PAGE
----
The First of the Few (1942)

As I have previously mentioned, it is 75 years ago this year that World War II began. One year later, the Germans were attacking in full force during the Battle of Britain, a battle which has been depicted in movies on several occasions. The battle ended on October 31, 1940.

The most important (or, at any rate, the most legendary) British fighter in that battle was the Spitfire. Spitfire was designed by R.J. Mitchell, who unfortunately did not live to see his creation in battle. His life and career inspired the film The First of the Few which was released in the middle of the war.

Leslie Howard as R.J. Mitchell in The First of the Few (1942)

The original title was inspired by a famous Winston Churchill quote. When the same film was released in America, it was unfortunately cut down and renamed to the bland Spitfire (that version is also available for download, though I strongly recommend the original).

The First of the Few, like many other films of its kind, is wartime propaganda, though its propagandistic elements do not disturb. It must be noted, however that like so many other historical dramas, this is not a good retelling of true historical events. Director and leading actor Leslie Howard chose to alter events and characters as it best suited the telling of his story.

This film is best enjoyed if you are a fan of David Niven (who plays the fighter pilot Geoffrey Crisp) or if you like this kind of nice biographical pictures.

Supermarine Spitfire in The First of the Few (1942)

The First of the Few
Download link
Year: 1942
Running time: 1 h 54 min
Director: Leslie Howard
Stars: Leslie Howard, David Niven
Image quality: Acceptable
Resolution: Low (384×288)
Sound quality: Good
Best file format: DivX (903 M)

Dreams that Money Can Buy (1947)

I guess you know the feeling. You watched a film and had very few preconceived notions, except you knew that some other people liked it a lot. And it blew you totally away, because it was like nothing you ever saw before, and like nothing you will ever see again. Hans Richter’s Dreams that Money Can Buy was like that for me.

Jack Bittner in Dreams that Money Can Buy (1947)

When I started to watch this film, I knew only that it was about some person creating dreams for others, and that it is something of a cult favourite. I had certainly not expected a surrealist artistic experiment, and if I did not know it was from 1947, I would never have believed it was older than 1965.

According to IMDb, the film cost only $25,000 and was shot in a Manhattan loft. Quite frankly, that shows at times. Many cuts, especially the hidden ones for special effects, look more like something from the early silent era, yet this is not disturbing. It blends with the film’s overall surrealism and becomes part of its identity and unique character.

In addition to the director, Hans Richter, many famous avant-garde artists and composers, such as Man Ray and Max Ernst, collaborated on the dream sequences. For this reason, each dream has its very own flavour, and fans of the film often cite their favourite dream.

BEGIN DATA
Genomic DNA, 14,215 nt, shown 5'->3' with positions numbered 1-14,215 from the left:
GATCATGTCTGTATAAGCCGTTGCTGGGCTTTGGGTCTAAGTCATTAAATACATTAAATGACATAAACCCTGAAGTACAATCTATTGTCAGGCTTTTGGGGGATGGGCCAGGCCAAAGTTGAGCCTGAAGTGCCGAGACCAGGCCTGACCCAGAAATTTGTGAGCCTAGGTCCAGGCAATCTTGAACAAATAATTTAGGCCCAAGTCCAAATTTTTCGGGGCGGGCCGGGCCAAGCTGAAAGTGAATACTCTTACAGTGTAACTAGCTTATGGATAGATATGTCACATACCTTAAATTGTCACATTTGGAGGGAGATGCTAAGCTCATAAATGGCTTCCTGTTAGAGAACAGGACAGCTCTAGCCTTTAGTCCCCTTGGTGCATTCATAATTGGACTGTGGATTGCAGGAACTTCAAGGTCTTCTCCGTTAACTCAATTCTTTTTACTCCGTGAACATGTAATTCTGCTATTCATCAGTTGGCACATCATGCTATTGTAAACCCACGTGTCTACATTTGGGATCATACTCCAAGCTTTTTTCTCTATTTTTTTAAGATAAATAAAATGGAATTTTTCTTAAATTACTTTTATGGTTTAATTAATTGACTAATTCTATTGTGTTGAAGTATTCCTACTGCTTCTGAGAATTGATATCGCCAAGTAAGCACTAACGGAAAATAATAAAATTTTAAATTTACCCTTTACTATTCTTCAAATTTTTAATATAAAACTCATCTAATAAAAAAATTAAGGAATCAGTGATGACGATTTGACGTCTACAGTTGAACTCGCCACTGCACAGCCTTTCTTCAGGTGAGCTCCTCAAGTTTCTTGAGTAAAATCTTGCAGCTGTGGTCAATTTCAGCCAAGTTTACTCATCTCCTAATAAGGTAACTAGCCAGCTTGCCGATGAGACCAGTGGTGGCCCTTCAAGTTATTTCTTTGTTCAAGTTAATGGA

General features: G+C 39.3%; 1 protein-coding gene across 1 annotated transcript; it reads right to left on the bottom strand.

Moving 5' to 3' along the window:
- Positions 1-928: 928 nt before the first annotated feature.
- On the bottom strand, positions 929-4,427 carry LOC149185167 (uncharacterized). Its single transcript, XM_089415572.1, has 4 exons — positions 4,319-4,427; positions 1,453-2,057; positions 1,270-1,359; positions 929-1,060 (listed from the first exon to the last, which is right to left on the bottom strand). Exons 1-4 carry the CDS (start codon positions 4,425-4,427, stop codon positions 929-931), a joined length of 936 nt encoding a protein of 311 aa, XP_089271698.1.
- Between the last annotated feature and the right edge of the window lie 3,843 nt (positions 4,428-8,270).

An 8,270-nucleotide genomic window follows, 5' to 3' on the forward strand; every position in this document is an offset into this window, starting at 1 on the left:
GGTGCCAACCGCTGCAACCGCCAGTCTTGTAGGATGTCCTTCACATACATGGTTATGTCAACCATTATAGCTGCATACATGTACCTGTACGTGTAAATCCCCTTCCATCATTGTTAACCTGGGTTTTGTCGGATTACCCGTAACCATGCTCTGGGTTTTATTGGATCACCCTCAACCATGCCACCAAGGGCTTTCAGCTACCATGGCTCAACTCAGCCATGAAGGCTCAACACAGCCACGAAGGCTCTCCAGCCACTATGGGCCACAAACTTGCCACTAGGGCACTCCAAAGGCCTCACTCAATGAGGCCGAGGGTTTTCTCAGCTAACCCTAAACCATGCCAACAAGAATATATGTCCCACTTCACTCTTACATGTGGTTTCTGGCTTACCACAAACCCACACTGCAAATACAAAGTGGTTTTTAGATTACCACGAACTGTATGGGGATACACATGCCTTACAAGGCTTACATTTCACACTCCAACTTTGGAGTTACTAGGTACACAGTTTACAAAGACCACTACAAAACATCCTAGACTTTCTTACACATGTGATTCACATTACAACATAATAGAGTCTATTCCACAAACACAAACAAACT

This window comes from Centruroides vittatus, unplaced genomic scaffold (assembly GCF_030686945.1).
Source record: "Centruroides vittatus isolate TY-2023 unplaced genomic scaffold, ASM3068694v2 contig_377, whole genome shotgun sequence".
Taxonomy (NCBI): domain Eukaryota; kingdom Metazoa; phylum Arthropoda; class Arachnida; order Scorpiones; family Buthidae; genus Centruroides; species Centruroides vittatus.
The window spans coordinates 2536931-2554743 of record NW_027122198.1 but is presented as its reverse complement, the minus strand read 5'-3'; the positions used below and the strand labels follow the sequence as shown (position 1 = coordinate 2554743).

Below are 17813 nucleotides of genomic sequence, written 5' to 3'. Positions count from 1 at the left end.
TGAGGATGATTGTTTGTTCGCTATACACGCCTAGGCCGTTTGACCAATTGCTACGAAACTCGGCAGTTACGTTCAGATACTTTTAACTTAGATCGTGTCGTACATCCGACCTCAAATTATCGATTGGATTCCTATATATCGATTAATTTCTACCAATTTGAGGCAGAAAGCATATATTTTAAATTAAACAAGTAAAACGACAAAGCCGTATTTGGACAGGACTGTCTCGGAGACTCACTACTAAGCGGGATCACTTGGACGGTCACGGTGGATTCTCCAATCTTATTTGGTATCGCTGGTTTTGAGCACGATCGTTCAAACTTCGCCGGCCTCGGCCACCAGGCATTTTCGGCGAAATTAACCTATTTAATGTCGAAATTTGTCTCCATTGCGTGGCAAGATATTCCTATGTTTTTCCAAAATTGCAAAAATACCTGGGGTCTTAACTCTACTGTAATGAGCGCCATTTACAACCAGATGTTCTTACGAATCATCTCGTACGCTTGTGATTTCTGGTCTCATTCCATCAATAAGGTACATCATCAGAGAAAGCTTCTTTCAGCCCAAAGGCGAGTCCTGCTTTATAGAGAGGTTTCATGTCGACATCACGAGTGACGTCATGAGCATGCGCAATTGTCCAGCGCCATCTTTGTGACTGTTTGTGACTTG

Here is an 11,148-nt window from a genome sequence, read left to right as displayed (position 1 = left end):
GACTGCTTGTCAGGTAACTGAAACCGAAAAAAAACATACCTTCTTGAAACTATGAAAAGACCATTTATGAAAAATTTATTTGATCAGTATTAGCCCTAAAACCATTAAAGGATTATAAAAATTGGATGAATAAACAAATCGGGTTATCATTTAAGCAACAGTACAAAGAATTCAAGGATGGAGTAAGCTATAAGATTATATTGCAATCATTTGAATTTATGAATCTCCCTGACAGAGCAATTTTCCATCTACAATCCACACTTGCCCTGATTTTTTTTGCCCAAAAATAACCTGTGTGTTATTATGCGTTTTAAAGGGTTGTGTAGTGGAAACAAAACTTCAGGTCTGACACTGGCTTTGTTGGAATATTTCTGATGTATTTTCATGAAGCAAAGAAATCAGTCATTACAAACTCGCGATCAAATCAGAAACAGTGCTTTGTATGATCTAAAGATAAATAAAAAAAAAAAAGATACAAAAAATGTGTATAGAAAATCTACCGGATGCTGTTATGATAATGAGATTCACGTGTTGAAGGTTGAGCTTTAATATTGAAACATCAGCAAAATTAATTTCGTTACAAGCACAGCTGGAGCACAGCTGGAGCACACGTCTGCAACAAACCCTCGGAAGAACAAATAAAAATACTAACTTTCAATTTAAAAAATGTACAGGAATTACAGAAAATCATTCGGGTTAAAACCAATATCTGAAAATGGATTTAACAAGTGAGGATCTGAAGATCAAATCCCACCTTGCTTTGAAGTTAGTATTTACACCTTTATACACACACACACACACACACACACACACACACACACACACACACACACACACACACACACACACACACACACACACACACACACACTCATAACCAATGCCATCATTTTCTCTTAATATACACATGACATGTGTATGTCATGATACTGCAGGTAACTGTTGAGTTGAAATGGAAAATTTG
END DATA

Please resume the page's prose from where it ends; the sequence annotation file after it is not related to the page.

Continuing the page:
This film is best enjoyed if you are in the mood for a surreal experience.

Dreams that Money Can Buy (1947)

Dreams that Money Can Buy
Download link
Year: 1947
Running time: 1 h 20 min
Director: Hans Richter
Stars: Jack Bittner
Image quality: Good
Resolution: Medium (560×416)
Sound quality: Acceptable
Best file format: h.264 (688 M)

The Phantom Empire (1935)

The term “cliffhanger” comes from the old movie serials, especially those of the 1930s through 1950s. Each episode always ended with one of the heroes stuck in an apparently impossible position, quite often seeming to die with no possibility of rescue. Then the next episode starts with a resolution where, lo and behold, the hero survives after all and can go on chasing the baddies.

I have seen a number of serials, maybe fifteen or so, and the first and only time I ever saw a cliffhanger where the heroes are actually hanging (and falling) off a cliff is in The Phantom Empire. It is much more common that the hero crashes a plane or a car, “cliffhanger” variations which are also used in that same serial.

Frankie Darro, Gene Autry and Betsy King Ross in a cliffhanger in The Phantom Empire (1935)

But The Phantom Empire’s fame does not rest in its possibly naming the cliffhanger gimmick (there were probably others before it anyway). The reason why it is exciting and to some extent unique is the peculiar blend between western adventure and science fiction.

In the serial, Gene Autry, who plays himself, owns the Radio Ranch. He makes daily radio broadcasts with music and live theatre, and he needs to continue making them, or he will lose his contract and cannot afford to keep the ranch. So far, nothing spectacular about the setup.

But then there is the team of scientists, who are secretly trying to locate the underground kingdom of Murania to rob its treasure of radium. Not to mention the Muranians themselves, a lost race of scientifically advanced cave dwellers who sometimes come to the surface just near Radio Ranch. And to top that off, Gene Autry is suspected of murdering a man and has to make his broadcasts in secret, or the sheriff will capture him.